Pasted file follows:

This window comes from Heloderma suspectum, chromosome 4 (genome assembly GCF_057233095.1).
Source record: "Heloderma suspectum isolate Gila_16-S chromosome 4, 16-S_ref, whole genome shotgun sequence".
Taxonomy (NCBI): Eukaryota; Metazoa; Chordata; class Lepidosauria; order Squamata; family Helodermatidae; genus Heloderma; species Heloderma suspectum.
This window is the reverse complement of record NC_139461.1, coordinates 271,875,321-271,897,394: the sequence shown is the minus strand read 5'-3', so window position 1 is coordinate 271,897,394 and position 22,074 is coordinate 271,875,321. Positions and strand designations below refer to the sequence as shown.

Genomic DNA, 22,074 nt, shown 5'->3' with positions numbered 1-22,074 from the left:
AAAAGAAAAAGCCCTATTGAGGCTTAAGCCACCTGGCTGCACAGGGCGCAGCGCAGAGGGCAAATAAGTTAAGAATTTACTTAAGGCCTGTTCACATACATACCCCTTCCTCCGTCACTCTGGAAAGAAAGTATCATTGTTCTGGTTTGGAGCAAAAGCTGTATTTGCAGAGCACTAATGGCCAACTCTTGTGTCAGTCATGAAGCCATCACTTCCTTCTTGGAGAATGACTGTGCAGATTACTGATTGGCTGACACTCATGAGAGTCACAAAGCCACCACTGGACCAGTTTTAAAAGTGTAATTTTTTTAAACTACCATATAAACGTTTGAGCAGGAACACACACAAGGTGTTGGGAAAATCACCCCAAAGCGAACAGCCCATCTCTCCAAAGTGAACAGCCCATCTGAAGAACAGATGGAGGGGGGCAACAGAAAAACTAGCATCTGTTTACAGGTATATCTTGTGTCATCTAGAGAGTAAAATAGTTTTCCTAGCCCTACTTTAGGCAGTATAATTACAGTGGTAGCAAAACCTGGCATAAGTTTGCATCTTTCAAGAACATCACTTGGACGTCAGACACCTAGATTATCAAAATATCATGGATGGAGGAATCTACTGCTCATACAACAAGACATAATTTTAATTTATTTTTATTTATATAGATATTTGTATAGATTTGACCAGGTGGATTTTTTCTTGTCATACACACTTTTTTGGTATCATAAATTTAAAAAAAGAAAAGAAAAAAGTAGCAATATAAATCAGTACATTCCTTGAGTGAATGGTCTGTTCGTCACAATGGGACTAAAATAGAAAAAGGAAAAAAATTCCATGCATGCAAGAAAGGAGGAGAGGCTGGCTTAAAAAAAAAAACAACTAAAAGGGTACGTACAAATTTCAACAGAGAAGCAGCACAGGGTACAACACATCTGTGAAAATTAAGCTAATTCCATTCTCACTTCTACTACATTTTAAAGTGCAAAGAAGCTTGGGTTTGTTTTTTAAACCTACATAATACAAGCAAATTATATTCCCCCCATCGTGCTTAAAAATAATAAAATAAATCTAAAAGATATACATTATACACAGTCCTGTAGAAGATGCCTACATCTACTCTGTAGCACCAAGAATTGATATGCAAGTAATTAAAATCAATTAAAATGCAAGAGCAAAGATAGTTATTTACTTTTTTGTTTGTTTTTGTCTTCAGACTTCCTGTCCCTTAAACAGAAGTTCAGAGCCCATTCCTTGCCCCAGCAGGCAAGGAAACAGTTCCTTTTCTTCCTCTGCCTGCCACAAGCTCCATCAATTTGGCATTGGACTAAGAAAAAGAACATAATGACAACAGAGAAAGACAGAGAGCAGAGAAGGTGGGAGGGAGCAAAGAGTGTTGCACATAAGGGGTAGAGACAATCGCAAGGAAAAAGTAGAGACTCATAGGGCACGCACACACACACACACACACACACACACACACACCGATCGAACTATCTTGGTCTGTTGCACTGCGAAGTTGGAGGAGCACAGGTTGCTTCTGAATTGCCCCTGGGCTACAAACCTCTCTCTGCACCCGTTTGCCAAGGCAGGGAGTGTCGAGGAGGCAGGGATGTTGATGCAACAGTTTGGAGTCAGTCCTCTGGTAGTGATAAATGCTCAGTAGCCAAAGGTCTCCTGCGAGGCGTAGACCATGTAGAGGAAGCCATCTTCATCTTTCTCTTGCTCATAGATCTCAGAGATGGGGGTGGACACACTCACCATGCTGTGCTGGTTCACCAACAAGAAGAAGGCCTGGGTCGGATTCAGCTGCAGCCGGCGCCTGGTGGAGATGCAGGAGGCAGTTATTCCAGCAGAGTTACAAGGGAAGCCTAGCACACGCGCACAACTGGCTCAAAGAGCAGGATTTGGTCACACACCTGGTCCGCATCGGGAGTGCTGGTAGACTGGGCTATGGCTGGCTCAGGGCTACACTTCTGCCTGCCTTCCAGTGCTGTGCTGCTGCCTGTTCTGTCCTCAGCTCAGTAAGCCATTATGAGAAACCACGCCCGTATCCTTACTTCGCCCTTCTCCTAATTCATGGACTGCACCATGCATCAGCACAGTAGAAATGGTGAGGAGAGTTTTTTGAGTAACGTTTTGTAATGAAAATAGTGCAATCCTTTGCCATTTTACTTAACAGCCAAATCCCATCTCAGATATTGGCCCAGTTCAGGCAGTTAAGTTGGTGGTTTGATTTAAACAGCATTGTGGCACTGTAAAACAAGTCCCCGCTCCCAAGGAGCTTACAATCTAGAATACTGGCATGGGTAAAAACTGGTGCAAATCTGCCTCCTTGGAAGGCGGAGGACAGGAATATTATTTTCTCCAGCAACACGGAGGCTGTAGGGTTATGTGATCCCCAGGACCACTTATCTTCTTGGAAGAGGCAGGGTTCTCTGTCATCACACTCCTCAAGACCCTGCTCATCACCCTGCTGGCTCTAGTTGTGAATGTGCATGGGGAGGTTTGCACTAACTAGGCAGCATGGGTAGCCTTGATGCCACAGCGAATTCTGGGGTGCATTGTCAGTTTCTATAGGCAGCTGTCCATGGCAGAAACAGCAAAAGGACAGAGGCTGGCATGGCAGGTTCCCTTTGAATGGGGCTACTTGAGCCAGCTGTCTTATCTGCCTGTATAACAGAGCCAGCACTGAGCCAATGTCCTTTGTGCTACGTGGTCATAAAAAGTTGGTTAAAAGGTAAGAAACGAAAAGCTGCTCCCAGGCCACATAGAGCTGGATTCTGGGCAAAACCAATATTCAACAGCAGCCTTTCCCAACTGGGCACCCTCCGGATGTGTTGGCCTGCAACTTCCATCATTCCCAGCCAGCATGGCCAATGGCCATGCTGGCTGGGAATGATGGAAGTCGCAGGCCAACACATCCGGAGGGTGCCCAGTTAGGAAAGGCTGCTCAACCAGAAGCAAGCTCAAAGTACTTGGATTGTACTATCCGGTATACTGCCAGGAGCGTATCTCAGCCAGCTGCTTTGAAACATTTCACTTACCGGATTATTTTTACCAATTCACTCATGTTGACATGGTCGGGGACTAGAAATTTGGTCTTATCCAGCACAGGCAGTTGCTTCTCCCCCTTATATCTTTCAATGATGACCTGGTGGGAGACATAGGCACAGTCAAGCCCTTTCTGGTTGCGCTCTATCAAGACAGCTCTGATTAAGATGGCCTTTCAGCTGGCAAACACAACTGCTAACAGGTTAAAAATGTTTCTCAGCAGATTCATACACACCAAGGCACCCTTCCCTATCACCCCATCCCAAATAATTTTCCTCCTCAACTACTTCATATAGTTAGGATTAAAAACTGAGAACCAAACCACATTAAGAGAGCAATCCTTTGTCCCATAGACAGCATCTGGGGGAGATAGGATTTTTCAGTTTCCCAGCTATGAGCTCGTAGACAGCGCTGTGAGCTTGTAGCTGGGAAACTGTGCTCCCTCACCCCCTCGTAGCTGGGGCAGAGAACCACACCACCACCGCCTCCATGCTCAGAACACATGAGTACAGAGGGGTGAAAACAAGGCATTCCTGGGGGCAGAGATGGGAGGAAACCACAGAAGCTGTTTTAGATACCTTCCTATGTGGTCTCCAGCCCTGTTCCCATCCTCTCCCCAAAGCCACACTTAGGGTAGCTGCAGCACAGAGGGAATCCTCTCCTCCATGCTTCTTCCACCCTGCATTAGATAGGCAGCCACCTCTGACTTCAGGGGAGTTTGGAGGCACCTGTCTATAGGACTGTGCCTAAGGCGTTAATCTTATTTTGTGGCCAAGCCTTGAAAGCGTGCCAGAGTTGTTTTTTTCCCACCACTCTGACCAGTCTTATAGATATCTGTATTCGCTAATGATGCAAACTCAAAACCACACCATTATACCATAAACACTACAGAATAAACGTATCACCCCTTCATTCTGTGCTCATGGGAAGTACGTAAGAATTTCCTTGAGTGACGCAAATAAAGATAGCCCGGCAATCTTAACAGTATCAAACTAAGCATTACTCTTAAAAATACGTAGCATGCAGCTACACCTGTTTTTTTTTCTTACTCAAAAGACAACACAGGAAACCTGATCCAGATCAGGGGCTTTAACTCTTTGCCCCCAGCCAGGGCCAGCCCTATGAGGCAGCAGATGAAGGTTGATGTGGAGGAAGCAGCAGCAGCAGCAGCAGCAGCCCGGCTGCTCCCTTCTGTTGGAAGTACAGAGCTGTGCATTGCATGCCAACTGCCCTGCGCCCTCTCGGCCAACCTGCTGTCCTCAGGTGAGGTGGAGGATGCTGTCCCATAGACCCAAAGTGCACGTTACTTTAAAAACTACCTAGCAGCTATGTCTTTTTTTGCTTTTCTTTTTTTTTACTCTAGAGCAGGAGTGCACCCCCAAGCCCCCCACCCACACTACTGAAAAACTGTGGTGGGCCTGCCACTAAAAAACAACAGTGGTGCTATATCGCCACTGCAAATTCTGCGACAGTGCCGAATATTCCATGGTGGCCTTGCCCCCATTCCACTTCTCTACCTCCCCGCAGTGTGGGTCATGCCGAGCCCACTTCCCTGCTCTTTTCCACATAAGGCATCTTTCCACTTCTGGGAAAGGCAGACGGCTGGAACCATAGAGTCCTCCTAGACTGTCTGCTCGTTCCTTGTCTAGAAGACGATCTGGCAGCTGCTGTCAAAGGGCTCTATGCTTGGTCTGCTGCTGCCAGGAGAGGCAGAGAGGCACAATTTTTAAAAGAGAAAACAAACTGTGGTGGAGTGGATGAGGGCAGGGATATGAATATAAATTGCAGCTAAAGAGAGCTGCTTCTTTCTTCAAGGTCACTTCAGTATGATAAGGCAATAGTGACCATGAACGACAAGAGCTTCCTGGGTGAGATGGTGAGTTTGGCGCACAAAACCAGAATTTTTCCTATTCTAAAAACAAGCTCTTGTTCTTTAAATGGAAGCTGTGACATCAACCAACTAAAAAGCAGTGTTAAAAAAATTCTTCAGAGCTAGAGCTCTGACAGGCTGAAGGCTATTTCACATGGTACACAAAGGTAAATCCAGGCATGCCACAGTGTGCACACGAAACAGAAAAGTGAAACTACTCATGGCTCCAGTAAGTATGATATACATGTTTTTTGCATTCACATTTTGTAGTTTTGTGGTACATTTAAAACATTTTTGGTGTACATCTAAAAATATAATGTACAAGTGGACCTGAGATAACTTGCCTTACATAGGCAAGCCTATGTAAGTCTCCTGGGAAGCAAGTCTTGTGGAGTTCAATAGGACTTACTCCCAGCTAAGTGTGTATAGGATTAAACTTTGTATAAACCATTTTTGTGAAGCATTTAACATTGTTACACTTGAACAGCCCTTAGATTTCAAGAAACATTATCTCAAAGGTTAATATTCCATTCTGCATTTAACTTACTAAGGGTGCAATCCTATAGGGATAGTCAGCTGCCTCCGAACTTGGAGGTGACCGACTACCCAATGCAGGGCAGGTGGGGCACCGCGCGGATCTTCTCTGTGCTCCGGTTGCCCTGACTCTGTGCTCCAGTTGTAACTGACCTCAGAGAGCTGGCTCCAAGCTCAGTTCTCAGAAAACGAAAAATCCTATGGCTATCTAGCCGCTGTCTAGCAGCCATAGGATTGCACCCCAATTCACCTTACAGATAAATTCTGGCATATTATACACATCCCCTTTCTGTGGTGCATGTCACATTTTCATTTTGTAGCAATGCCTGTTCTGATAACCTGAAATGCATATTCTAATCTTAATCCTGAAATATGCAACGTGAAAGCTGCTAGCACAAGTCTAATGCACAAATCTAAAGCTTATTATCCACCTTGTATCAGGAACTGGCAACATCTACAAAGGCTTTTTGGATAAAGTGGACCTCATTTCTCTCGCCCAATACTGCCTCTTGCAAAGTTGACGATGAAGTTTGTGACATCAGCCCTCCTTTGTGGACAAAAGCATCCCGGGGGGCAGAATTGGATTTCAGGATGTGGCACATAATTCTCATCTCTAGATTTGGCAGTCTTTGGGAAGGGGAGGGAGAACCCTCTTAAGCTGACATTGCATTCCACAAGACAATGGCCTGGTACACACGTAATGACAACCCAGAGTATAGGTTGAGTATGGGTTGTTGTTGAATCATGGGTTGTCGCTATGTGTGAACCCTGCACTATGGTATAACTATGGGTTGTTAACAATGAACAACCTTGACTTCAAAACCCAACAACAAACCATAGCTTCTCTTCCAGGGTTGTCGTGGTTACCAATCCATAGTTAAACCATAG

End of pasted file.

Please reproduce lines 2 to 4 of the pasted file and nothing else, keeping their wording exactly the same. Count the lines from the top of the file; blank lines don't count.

Source record: "Heloderma suspectum isolate Gila_16-S chromosome 4, 16-S_ref, whole genome shotgun sequence".
Taxonomy (NCBI): Eukaryota; Metazoa; Chordata; class Lepidosauria; order Squamata; family Helodermatidae; genus Heloderma; species Heloderma suspectum.
This window is the reverse complement of record NC_139461.1, coordinates 271,875,321-271,897,394: the sequence shown is the minus strand read 5'-3', so window position 1 is coordinate 271,897,394 and position 22,074 is coordinate 271,875,321. Positions and strand designations below refer to the sequence as shown.